Reactive Dog Myths

By Zara Lipsett, Wagging Wonders Lincoln

Dogs who bark and lunge at other dogs or people are often very worried dogs. It can be a big challenge to live with a reactive dog who is struggling with triggers and walks. There are a lot of myths out there, too, which don’t help.

I hear this one often. People contacting me with reactive dogs, under the impression that it is because they were ‘too soft’ with their dogs or not firm enough. The reality is that reactivity has very little to do with rules or firmness. Reactivity is generally an emotional response, which needs addressing to ensure the dog becomes more confident. Being ‘firm’ or harsh often has the opposite effect

A lot of people assume their reactive rescue dog must have been abused if they are nervous and jumpy. However, this isn’t strictly true. The dog’s reactivity could have been a reason for surrender, or they might have had a bad experience with their trigger, or it could simply be poor genetics. Sometimes there is no obvious reason. It’s important not to dwell on a rescue dog’s past, instead focus on their future and how you can work together as a team.

Dogs are experts in self-preservation in the main. They tend to react to help themselves rather than to help you. While it is true that certain breeds might display guarding instincts or protection in the right circumstances, if a dog is regularly reacting to triggers, it is unlikely to be about you. Your dog is more concerned about themselves.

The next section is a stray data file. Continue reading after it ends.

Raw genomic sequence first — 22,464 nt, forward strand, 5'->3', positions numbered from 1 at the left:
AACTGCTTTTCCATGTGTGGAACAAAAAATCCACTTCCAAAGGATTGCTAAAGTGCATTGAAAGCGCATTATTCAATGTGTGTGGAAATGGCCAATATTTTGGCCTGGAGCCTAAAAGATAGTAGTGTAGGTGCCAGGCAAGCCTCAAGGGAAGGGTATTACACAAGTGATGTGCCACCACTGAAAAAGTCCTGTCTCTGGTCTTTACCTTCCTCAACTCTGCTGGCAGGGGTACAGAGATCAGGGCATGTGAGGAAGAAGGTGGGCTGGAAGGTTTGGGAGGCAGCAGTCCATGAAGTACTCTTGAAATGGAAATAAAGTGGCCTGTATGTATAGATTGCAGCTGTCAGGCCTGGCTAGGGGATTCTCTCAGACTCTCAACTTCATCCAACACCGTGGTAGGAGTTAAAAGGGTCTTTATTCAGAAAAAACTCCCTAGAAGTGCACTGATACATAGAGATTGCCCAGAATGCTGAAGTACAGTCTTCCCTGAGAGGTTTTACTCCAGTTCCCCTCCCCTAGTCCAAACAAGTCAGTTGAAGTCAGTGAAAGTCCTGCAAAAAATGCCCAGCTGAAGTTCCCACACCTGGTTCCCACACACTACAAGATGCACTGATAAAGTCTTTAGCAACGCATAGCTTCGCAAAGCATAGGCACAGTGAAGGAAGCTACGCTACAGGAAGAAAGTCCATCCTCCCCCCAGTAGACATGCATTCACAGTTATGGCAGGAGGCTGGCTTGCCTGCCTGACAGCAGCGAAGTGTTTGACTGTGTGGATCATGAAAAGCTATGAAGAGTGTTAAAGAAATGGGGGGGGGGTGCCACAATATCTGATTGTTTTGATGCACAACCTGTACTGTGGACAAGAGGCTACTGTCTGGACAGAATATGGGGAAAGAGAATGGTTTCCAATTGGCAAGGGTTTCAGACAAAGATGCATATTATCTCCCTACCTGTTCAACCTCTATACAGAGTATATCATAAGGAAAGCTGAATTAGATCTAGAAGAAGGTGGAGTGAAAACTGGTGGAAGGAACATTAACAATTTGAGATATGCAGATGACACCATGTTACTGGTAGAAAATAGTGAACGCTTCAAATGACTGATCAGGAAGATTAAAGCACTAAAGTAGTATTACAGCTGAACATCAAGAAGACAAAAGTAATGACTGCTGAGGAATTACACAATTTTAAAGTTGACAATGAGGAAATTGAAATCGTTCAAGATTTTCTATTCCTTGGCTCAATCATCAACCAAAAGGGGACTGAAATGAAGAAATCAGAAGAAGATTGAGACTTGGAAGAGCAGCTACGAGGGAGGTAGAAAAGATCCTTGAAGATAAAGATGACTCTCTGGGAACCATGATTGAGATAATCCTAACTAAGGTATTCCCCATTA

Reactive dogs who are anxious or learning appropriate manners do not need to be ‘socialised’ around their triggers in a traditional sense. The critical socialisation period ends when a dog is still a puppy. Beyond that, a dog who develops reactivity issues needs careful and considerate exposure to boost positive experiences. Often, the worst thing you can do is take them on ‘pack walks’ or off lead sessions. These will likely just flood your dog and make the issue worse.

Fact: Your Reactive Dog is Having a Hard Time

A reactive dog is one who needs a careful plan of action to help them learn that they don’t need to react to triggers and they do not need to worry so much. They need patience and understanding. Short cuts will interrupt progress. A modern dog trainer or behaviourist will be able to help you learn to read your dog, make plans to succeed and help you in your progress to help both you and your dog become more confident.